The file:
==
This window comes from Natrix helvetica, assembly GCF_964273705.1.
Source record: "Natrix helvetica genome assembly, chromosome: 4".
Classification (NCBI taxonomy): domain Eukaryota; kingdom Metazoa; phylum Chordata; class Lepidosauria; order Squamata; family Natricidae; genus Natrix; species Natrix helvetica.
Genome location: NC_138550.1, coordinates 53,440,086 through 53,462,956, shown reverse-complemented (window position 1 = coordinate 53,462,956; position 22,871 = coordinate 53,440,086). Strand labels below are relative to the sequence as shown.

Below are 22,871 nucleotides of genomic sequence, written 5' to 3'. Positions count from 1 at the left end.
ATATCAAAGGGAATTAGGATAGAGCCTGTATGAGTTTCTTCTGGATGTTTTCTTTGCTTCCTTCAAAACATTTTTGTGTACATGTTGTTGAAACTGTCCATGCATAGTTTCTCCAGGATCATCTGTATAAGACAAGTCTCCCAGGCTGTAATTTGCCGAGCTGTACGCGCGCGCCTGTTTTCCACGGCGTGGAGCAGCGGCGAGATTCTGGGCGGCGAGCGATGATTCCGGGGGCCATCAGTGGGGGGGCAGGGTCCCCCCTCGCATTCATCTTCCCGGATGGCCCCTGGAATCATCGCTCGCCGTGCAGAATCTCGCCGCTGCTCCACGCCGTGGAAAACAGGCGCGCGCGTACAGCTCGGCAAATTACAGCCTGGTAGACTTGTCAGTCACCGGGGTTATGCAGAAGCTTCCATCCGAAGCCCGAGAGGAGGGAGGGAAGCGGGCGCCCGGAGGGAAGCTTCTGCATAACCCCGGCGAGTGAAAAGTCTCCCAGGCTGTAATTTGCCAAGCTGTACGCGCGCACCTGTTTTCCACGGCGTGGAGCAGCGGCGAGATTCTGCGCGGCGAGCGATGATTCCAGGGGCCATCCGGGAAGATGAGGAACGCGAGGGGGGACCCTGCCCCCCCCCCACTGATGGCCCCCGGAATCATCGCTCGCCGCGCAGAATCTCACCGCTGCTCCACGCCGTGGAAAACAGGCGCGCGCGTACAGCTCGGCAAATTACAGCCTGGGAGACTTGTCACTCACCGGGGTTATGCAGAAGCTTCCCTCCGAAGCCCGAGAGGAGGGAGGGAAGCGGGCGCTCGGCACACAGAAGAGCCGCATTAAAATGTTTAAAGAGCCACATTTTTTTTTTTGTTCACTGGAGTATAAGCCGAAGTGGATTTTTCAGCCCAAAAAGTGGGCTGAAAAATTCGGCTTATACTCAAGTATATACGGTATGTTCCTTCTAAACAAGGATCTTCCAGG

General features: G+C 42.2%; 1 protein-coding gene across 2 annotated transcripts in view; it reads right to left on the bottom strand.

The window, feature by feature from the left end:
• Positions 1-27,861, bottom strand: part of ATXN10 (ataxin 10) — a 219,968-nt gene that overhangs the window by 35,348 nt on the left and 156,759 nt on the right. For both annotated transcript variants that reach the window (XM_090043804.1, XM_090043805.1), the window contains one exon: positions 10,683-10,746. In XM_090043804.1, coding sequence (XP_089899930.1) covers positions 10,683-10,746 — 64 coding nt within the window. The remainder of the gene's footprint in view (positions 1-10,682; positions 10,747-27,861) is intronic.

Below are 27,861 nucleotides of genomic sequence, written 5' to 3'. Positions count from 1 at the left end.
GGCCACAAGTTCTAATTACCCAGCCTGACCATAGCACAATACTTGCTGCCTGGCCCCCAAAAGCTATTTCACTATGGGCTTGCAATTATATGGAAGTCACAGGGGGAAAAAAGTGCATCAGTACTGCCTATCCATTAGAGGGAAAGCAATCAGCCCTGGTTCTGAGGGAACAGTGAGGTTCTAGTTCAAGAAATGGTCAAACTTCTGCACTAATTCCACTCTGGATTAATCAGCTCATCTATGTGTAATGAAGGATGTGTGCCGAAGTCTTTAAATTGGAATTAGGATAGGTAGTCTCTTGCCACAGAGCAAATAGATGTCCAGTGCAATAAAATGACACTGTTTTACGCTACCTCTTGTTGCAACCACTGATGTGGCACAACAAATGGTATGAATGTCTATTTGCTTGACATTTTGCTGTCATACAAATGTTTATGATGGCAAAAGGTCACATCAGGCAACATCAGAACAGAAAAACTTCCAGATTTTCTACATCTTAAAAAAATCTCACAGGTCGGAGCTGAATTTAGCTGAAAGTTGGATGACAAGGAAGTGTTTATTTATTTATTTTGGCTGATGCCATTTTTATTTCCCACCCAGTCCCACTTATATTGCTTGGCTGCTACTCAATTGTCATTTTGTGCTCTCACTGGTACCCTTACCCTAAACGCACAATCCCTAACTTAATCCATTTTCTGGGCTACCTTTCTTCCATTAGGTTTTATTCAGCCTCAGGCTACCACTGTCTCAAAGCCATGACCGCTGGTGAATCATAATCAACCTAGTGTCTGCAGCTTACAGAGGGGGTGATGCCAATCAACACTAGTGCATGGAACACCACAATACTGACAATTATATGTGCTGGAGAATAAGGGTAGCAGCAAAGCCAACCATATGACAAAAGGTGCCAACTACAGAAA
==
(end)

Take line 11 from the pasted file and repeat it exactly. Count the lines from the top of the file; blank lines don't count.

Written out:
GGCCACAAGTTCTAATTACCCAGCCTGACCATAGCACAATACTTGCTGCCTGGCCCCCAAAAGCTATTTCACTATGGGCTTGCAATTATATGGAAGTCACAGGGGGAAAAAAGTGCATCAGTACTGCCTATCCATTAGAGGGAAAGCAATCAGCCCTGGTTCTGAGGGAACAGTGAGGTTCTAGTTCAAGAAATGGTCAAACTTCTGCACTAATTCCACTCTGGATTAATCAGCTCATCTATGTGTAATGAAGGATGTGTGCCGAAGTCTTTAAATTGGAATTAGGATAGGTAGTCTCTTGCCACAGAGCAAATAGATGTCCAGTGCAATAAAATGACACTGTTTTACGCTACCTCTTGTTGCAACCACTGATGTGGCACAACAAATGGTATGAATGTCTATTTGCTTGACATTTTGCTGTCATACAAATGTTTATGATGGCAAAAGGTCACATCAGGCAACATCAGAACAGAAAAACTTCCAGATTTTCTACATCTTAAAAAAATCTCACAGGTCGGAGCTGAATTTAGCTGAAAGTTGGATGACAAGGAAGTGTTTATTTATTTATTTTGGCTGATGCCATTTTTATTTCCCACCCAGTCCCACTTATATTGCTTGGCTGCTACTCAATTGTCATTTTGTGCTCTCACTGGTACCCTTACCCTAAACGCACAATCCCTAACTTAATCCATTTTCTGGGCTACCTTTCTTCCATTAGGTTTTATTCAGCCTCAGGCTACCACTGTCTCAAAGCCATGACCGCTGGTGAATCATAATCAACCTAGTGTCTGCAGCTTACAGAGGGGGTGATGCCAATCAACACTAGTGCATGGAACACCACAATACTGACAATTATATGTGCTGGAGAATAAGGGTAGCAGCAAAGCCAACCATATGACAAAAGGTGCCAACTACAGAAA